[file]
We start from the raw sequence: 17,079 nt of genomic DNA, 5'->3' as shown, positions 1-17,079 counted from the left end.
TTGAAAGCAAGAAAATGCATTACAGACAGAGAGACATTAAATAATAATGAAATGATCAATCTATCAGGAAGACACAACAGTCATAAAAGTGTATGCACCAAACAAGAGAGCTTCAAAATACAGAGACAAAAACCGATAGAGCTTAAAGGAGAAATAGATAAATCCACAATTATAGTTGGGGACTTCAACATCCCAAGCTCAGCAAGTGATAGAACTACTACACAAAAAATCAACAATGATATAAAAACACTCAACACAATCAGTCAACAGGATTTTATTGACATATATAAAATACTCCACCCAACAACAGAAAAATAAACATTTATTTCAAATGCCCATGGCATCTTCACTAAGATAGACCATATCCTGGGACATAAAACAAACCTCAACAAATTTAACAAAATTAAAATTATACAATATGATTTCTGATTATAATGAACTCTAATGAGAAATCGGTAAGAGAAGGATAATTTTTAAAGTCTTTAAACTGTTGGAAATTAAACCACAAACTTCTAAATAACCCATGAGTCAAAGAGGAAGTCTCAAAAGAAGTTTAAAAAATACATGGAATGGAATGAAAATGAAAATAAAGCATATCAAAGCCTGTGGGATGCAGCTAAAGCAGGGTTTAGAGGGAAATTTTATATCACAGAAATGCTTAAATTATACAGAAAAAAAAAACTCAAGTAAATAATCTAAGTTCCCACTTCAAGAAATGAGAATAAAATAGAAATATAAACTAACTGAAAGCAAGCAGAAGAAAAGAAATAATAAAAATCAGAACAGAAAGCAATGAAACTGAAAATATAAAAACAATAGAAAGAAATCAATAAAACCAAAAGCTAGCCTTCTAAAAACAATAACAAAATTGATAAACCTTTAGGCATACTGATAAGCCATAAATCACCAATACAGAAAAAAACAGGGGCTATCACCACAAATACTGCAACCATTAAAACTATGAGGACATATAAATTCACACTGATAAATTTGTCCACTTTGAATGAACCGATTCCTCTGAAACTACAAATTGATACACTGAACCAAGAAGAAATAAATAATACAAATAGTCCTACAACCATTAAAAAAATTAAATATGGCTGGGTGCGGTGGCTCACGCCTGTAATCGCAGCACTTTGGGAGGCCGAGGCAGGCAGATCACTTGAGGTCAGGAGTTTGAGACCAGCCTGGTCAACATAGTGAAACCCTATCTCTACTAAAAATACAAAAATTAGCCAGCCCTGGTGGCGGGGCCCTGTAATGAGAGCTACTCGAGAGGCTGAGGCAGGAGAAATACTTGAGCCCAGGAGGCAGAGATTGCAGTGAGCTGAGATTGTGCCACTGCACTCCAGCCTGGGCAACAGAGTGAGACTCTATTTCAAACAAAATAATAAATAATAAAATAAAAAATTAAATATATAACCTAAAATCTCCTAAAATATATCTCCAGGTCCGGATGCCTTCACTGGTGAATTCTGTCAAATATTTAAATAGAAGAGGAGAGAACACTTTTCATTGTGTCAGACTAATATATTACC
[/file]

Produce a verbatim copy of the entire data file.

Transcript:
We start from the raw sequence: 17,079 nt of genomic DNA, 5'->3' as shown, positions 1-17,079 counted from the left end.
TTGAAAGCAAGAAAATGCATTACAGACAGAGAGACATTAAATAATAATGAAATGATCAATCTATCAGGAAGACACAACAGTCATAAAAGTGTATGCACCAAACAAGAGAGCTTCAAAATACAGAGACAAAAACCGATAGAGCTTAAAGGAGAAATAGATAAATCCACAATTATAGTTGGGGACTTCAACATCCCAAGCTCAGCAAGTGATAGAACTACTACACAAAAAATCAACAATGATATAAAAACACTCAACACAATCAGTCAACAGGATTTTATTGACATATATAAAATACTCCACCCAACAACAGAAAAATAAACATTTATTTCAAATGCCCATGGCATCTTCACTAAGATAGACCATATCCTGGGACATAAAACAAACCTCAACAAATTTAACAAAATTAAAATTATACAATATGATTTCTGATTATAATGAACTCTAATGAGAAATCGGTAAGAGAAGGATAATTTTTAAAGTCTTTAAACTGTTGGAAATTAAACCACAAACTTCTAAATAACCCATGAGTCAAAGAGGAAGTCTCAAAAGAAGTTTAAAAAATACATGGAATGGAATGAAAATGAAAATAAAGCATATCAAAGCCTGTGGGATGCAGCTAAAGCAGGGTTTAGAGGGAAATTTTATATCACAGAAATGCTTAAATTATACAGAAAAAAAAAACTCAAGTAAATAATCTAAGTTCCCACTTCAAGAAATGAGAATAAAATAGAAATATAAACTAACTGAAAGCAAGCAGAAGAAAAGAAATAATAAAAATCAGAACAGAAAGCAATGAAACTGAAAATATAAAAACAATAGAAAGAAATCAATAAAACCAAAAGCTAGCCTTCTAAAAACAATAACAAAATTGATAAACCTTTAGGCATACTGATAAGCCATAAATCACCAATACAGAAAAAAACAGGGGCTATCACCACAAATACTGCAACCATTAAAACTATGAGGACATATAAATTCACACTGATAAATTTGTCCACTTTGAATGAACCGATTCCTCTGAAACTACAAATTGATACACTGAACCAAGAAGAAATAAATAATACAAATAGTCCTACAACCATTAAAAAAATTAAATATGGCTGGGTGCGGTGGCTCACGCCTGTAATCGCAGCACTTTGGGAGGCCGAGGCAGGCAGATCACTTGAGGTCAGGAGTTTGAGACCAGCCTGGTCAACATAGTGAAACCCTATCTCTACTAAAAATACAAAAATTAGCCAGCCCTGGTGGCGGGGCCCTGTAATGAGAGCTACTCGAGAGGCTGAGGCAGGAGAAATACTTGAGCCCAGGAGGCAGAGATTGCAGTGAGCTGAGATTGTGCCACTGCACTCCAGCCTGGGCAACAGAGTGAGACTCTATTTCAAACAAAATAATAAATAATAAAATAAAAAATTAAATATATAACCTAAAATCTCCTAAAATATATCTCCAGGTCCGGATGCCTTCACTGGTGAATTCTGTCAAATATTTAAATAGAAGAGGAGAGAACACTTTTCATTGTGTCAGACTAATATATTACC